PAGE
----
As parents will to children and teachers to students, most craftsmen seem to enjoy passing on accumulated wisdom in the form of pithy sayings. Some are humorous, like my carpenter friend's reversal of common-sense advice that always leads to giggles. "Measure once, cut twice", he intones with a straight face before we both laugh, knowing how many disasters from the past still lie scattered along that ill-advised path. Other snippets of practical wisdom are more serious and reverberate with truth. No less a wall-tender than the poet Robert Frost knew the distinction between a job and a career. He described it as the difference between working forty hours a week and sixty, a reality some discover too late and much to their chagrin.
After years of varnishing boats for a living, I've come to appreciate other truths embedded in a multitude of old varnishers' adages - including the rueful acknowledgement that there's no such thing as a "last coat of varnish". However diligent the varnisher, however attentive or cautious, there's no escaping the realities of the physical world. Insects, pollen, humidity, wind, fog, rain, dew, heat and manic yard crews toting an assortment of mowers and blowers always are lying in wait, determined to wreak frustration and chaos upon the creative process.
When the assorted Horsemen of the Varnishers' Apocalypse show up, there's nothing for it but to start again, sanding, varnishing and polishing away until the wood is smooth, glossy and reflective. Sometimes, near-perfection is achieved. Usually, the "Rule of Good Enough" applies, and a satisfied customer takes the boat away.
Like every good life-lesson, the story of the search for the perfect last coat of varnish fits neatly into more than one context. Discussions among varnishers always bring to mind a story I was told years ago, a delectable story of another craftsman who lived in Italy during the rule of the House of Medici.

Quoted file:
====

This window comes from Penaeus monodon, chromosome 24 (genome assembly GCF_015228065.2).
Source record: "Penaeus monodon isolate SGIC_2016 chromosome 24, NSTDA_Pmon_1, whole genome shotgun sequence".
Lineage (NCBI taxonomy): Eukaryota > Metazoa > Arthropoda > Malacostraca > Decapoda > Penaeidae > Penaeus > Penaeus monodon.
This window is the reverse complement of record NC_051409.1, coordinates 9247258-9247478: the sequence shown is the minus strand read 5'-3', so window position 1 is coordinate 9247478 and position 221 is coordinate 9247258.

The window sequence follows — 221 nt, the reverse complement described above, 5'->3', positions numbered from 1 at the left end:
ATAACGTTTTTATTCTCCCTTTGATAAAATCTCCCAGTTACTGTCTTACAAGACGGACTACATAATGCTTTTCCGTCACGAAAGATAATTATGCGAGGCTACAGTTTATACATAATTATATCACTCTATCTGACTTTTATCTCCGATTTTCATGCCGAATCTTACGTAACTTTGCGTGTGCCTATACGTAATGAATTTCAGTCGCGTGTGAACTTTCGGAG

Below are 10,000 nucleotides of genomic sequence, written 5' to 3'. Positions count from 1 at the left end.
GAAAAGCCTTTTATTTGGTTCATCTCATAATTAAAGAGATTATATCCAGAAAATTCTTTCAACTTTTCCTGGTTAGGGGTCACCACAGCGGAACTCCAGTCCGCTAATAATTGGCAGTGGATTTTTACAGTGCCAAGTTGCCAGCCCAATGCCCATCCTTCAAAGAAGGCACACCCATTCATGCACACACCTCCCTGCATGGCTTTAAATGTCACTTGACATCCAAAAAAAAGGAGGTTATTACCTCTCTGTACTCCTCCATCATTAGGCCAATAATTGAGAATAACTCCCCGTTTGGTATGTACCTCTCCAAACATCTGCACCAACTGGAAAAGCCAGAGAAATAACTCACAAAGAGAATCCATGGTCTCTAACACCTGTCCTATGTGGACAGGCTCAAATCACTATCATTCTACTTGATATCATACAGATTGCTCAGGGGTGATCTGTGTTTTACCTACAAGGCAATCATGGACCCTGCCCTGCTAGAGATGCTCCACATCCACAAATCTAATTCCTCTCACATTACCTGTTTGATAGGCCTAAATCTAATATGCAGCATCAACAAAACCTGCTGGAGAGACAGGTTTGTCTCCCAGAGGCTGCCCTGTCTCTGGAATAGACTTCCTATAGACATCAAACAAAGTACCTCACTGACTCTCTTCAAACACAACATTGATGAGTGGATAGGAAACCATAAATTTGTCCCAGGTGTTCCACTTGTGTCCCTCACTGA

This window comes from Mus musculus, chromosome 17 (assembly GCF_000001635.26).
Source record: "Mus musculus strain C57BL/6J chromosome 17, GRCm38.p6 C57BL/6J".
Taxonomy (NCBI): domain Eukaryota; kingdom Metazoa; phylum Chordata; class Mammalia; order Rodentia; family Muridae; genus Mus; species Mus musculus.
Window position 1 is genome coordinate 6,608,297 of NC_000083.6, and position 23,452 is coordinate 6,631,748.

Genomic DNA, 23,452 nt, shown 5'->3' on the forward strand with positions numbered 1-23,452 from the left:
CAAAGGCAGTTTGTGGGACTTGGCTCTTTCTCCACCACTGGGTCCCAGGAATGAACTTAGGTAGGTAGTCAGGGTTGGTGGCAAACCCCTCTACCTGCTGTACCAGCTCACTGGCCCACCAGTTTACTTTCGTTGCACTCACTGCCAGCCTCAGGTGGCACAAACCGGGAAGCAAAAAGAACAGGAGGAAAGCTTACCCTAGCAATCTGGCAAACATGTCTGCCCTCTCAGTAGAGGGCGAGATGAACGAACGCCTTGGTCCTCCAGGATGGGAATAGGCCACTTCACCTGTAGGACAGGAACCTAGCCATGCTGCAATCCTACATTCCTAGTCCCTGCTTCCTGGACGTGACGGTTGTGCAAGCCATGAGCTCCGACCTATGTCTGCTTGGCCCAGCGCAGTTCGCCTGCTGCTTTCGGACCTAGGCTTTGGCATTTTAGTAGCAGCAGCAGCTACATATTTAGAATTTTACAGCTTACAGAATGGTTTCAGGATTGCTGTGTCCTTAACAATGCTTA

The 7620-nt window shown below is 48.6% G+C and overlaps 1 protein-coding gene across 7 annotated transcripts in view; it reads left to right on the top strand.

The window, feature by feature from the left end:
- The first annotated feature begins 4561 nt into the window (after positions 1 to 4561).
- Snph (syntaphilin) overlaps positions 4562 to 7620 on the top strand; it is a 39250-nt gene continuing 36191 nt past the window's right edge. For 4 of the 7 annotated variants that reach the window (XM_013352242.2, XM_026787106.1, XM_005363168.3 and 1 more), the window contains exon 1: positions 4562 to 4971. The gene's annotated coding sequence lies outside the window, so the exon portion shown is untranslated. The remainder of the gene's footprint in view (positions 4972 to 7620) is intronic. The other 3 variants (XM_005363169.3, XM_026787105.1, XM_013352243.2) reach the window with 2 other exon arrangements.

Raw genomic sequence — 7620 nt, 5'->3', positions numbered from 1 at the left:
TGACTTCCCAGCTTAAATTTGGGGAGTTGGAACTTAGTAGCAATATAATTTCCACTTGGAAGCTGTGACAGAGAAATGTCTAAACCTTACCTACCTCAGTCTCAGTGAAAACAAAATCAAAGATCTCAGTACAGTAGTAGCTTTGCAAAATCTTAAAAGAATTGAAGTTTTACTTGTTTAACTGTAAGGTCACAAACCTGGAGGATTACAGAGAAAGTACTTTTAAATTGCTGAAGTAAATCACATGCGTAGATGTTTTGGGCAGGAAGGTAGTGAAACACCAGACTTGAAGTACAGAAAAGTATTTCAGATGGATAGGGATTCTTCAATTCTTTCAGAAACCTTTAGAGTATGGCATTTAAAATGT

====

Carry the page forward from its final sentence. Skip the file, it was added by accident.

The man spent his days working in a studio where huge bronze doors were cast. His job was the last step in the creative process - polishing and burnishing their glorious detail. Day after day he stood, rubbing and rubbing with his soft cloth until the doors fairly gleamed. One day, a visitor to the studio watched him labor through an entire morning, certain he would tire. As the hours wore on, the man showed no sign of exhaustion and no inclination to stop work. The visitor finally asked, "How do you know when you've completed the job?" "That's easy enough," replied the man with the cloth. "They take the door away."
It's occurred to me recently that the story provides encouragement for writers as well as varnishers. Everyone who writes even the shortest piece - a term paper, a job application, a magazine article, a blog entry - knows the temptation to toil away, polishing words until they gleam. Those who engage themselves in more complex projects such as long-form essays, short stories or book-length fiction and non-fiction often find themselves in the same situation, albeit on a larger scale. Day after day passes while a finite number of words are rearranged an infinite number of times and in an infinite number of ways. Sometimes, the effort leads to a sense of satisfaction, a conviction that things have come out "right". Just as often, an editor, a publisher, a deadline or simple exhaustion puts an end to the process by "taking the writing away."
Whatever our chosen craft, the same dynamic touches each of us simply by virtue of our humanity. Caught up in youthful enthusiasm, we design and cast our dreams as we begin the process of creating a self. With the passage of time, we learn to shape and mold those dreams, dedicating ourselves to bringing them to fruition. And in the end - after all the decisions have been made, all the experiences lived and all of the responsibilities accepted - wisdom will stand with her cloth, polishing our lives in patience and in love until the day of completion, a day when even our gleaming and burnished lives will be taken from us and we pass through that final door.
Photo ~ The East Doors of the Florence Baptistry, by Ghiberti